Not that it matters much now since the measure has passed, but here are a few things that haven’t been discussed much regarding the subsidy to a proposed hotel in Wichita’s WaterWalk development.
Good public policy requires tax fairness
When people pay taxes, they feel that their tax payments go towards funding the general operation of government, including paying for some services that benefit them specifically as well as everyone else. Police and fire protection, for example.
There’s also the idea of joint sacrifice. Citizens may not like paying taxes, but most are comforted in the knowledge that everyone else pays, too.
The tax policy surrounding this proposed hotel, however, violates sound principles of public policy. On January 12 the developer of this proposed hotel told this council that the hotel would pay property taxes. That’s true, but only on the surface. The property taxes this hotel will pay for many years will go towards retiring bonds that provided benefits exclusively for the WaterWalk development, not the general operation of government.
So when citizens pay their property tax — knowing that some goes to provide public safety protection for their home and neighborhood — that doesn’t apply to the proposed hotel. But will it consume fire and police protection, and other city services? Of course it will, but it won’t be sharing in the cost of providing those services, as do regular citizens and businesses that don’t operate in this special tax-privileged environment.
The same goes for the transient guest tax, or bed tax, that guests of this hotel will pay. That money, according to city budget documents, is designed to be used for certain specific purposes. “The Tourism and Convention Fund, financed through a six percent transient guest tax on hotel and motel rooms in Wichita, provides monies to support tourism and convention, infrastructure, and promotion of the City.” Further, from the same document: “Fund priorities are: 1) debt service for tourism and convention facilities, 2) operational deficit subsidies and 3) care and maintenance of Century II.” But in the case of this proposed hotel, the transient guest tax generated by the hotel will be used to pay off bonds that benefit only this hotel. Is this consistent with the city’s stated policy for use of the transient guest tax?
Who can we trust?
There’s a big issue of trust at stake here. Several members of this council, along with the mayor and city manager, last month heard a consultant from Goody Clancy (the firm that’s helping plan the revitalization of downtown Wichita) tell Wichita that downtown hotel occupancy rates are high, above the level that indicates a need for new hotels. In the consultant’s own words: “There’s a market for additional hotel rooms downtown.”
The finding that there’s a market for hotel rooms should mean that there’s no need to pay someone to build a hotel downtown.
We can’t have it both ways. We can’t have our planning consultant telling us there’s a market at the same time we’re ready to believe a hotel developer who tells us it’s unprofitable to build a hotel downtown.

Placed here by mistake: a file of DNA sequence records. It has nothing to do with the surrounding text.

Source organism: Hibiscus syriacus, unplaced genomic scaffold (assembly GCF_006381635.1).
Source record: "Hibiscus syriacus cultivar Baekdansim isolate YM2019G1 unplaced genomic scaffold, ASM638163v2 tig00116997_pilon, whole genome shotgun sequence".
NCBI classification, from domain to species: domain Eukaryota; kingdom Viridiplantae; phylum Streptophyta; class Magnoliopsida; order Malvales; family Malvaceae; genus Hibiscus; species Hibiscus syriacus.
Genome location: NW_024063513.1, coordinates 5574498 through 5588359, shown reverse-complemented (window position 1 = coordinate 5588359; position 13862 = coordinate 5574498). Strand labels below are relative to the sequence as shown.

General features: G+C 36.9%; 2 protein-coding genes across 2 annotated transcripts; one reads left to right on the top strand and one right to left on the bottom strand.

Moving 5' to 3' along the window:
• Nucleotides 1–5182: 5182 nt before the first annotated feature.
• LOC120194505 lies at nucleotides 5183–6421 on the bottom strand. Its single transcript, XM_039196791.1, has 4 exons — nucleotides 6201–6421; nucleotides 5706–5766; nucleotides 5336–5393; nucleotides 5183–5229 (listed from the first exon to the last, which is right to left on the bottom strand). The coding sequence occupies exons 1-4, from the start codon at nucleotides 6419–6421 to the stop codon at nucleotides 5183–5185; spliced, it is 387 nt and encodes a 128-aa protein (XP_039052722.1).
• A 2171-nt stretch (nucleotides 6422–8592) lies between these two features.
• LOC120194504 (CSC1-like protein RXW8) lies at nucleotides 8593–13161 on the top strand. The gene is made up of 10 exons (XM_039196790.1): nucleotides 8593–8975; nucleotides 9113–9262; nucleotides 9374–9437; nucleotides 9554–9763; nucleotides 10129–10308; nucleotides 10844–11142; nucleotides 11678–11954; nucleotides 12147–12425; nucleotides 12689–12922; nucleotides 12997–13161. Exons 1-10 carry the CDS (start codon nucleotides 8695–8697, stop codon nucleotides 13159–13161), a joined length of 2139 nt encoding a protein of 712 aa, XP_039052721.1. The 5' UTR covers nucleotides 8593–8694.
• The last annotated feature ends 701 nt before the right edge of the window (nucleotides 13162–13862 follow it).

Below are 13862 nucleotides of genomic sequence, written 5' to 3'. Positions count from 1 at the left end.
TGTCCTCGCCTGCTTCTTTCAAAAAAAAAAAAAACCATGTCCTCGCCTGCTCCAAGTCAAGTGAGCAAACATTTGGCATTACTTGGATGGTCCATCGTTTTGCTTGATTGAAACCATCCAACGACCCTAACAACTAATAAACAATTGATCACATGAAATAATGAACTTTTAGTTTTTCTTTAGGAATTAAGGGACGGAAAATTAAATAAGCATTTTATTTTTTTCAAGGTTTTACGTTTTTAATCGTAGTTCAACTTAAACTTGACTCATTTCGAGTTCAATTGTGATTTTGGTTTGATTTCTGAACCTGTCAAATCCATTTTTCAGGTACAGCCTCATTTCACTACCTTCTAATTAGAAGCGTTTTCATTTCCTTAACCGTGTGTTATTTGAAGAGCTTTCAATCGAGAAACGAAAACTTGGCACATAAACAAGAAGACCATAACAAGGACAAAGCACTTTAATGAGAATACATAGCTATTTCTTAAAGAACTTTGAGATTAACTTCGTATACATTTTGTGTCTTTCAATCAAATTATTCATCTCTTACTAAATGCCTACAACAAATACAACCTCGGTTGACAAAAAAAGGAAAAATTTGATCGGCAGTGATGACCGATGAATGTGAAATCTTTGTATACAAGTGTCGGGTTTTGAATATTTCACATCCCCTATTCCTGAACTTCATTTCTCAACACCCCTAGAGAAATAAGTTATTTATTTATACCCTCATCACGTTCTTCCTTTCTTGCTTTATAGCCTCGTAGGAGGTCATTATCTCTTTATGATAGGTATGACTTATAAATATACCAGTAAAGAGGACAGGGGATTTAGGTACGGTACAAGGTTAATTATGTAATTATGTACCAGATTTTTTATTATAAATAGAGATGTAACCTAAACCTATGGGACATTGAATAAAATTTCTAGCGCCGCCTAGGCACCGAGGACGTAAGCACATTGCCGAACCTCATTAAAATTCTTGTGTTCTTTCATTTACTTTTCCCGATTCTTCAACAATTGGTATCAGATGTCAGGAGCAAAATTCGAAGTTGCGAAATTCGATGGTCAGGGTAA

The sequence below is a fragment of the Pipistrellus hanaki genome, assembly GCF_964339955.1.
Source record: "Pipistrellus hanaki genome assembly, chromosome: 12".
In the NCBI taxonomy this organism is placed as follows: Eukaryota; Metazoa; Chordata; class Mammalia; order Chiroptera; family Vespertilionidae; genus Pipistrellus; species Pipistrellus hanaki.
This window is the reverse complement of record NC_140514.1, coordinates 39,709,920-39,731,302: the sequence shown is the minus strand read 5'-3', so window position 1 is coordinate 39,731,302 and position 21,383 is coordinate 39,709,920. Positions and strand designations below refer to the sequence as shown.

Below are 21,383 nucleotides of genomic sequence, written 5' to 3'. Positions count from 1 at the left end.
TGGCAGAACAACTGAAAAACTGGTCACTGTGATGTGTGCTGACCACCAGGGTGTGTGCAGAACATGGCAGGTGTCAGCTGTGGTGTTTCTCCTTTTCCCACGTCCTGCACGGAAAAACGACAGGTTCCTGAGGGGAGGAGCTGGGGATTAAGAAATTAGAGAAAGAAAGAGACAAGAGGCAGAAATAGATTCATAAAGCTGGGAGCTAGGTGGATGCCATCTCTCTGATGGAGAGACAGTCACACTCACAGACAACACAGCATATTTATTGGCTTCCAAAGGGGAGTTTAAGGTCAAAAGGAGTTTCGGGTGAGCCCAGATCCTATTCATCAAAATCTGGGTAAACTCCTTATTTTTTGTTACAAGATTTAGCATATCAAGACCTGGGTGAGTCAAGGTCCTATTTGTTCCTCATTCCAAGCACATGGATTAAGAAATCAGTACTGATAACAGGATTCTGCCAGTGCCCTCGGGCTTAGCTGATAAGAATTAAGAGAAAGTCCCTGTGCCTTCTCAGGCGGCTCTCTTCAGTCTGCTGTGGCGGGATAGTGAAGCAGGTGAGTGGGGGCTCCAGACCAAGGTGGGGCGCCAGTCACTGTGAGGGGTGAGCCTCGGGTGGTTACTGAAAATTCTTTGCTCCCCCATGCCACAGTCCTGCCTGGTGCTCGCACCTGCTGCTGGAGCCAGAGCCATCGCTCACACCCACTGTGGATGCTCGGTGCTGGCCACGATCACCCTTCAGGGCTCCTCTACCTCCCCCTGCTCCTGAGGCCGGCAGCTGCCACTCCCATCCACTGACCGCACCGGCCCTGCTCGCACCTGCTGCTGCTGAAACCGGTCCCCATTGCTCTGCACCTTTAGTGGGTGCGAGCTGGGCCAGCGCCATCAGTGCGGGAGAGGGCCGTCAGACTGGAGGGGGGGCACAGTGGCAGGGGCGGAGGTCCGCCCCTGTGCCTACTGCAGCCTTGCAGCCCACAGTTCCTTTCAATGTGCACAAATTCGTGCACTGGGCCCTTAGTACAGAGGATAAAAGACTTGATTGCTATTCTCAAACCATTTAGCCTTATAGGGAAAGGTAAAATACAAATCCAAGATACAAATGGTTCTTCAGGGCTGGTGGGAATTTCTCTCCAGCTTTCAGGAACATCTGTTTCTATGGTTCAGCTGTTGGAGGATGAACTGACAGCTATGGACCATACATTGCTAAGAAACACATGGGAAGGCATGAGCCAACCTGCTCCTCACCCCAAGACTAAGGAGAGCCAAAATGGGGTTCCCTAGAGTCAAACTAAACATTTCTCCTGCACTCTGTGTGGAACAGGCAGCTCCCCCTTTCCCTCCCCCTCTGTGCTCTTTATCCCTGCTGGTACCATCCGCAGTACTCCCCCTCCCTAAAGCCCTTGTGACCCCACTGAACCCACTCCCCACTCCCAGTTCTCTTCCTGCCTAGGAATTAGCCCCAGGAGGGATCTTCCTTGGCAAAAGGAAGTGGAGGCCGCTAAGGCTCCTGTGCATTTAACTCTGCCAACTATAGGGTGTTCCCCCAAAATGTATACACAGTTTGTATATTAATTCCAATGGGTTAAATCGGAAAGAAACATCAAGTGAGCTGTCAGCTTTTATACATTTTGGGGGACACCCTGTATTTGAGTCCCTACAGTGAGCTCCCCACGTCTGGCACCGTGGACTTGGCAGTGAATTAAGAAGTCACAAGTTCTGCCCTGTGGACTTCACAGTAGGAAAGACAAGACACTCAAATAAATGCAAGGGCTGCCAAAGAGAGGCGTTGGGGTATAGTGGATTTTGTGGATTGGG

In light of the Goody Clancy findings, we need to examine the assumptions used to produce the “gap” in financing that the hotel developer claims makes it unprofitable to develop this hotel. It’s not sufficient to check the arithmetic, as Mr. Bell tells us his department does. We need to seriously examine those assumptions, remembering that they are provided by someone who has a multi-million dollar motive to show the existence of a financing gap that the city will fill.
We need to also remember that as long as this city is willing to fill financing gaps, no one will submit a proposal to this city without showing a gap. This sets the template for the development of the remaining empty parcels in WaterWalk, and for all of downtown, for that matter.
This issue of trust extends to Jack DeBoer, the WaterWalk owner, telling us that he doesn’t want any more city money. In response to citizen inquiry, the city has produced a statement of sources and uses of funds that shows that the money to be paid to DeBoer won’t come from the city’s contribution to the project.
This contention would be laughable if it wasn’t disingenuous and self-serving. It’s not credible to tell citizens that money from one source is used only for one purpose. The fact that the city is making a contribution to the hotel developer makes the payment to DeBeor possible. It doesn’t matter whose pocket the dollars come from. As far as public policy is concerned, all dollars are the same.
Leveling the playing field?
Some on this council have said that the subsidy provided to this proposed hotel actually levels the paying field instead of distorting it. What is the source of the burden that downtown developers face? Often it is said that land assembly issues are troublesome, but that isn’t the case for the proposed hotel.
What, exactly, are the difficulties that this proposed hotel faces that require city subsidy?
Pursuit of conventions: good public policy?
One of the reasons Wichita city leaders say we need to provide subsidy to a proposed hotel in the downtown WaterWalk development is that the rooms are needed to support the city’s effort to gain convention business.
But the convention business is in a structural decline that has been declining for many years. At the same time many cities — both large and small — have built vast conventions centers and related infrastructure. The promised economic development impact of this public investment rarely materializes, but cities continue to pour in public investment, chasing something that just isn’t there.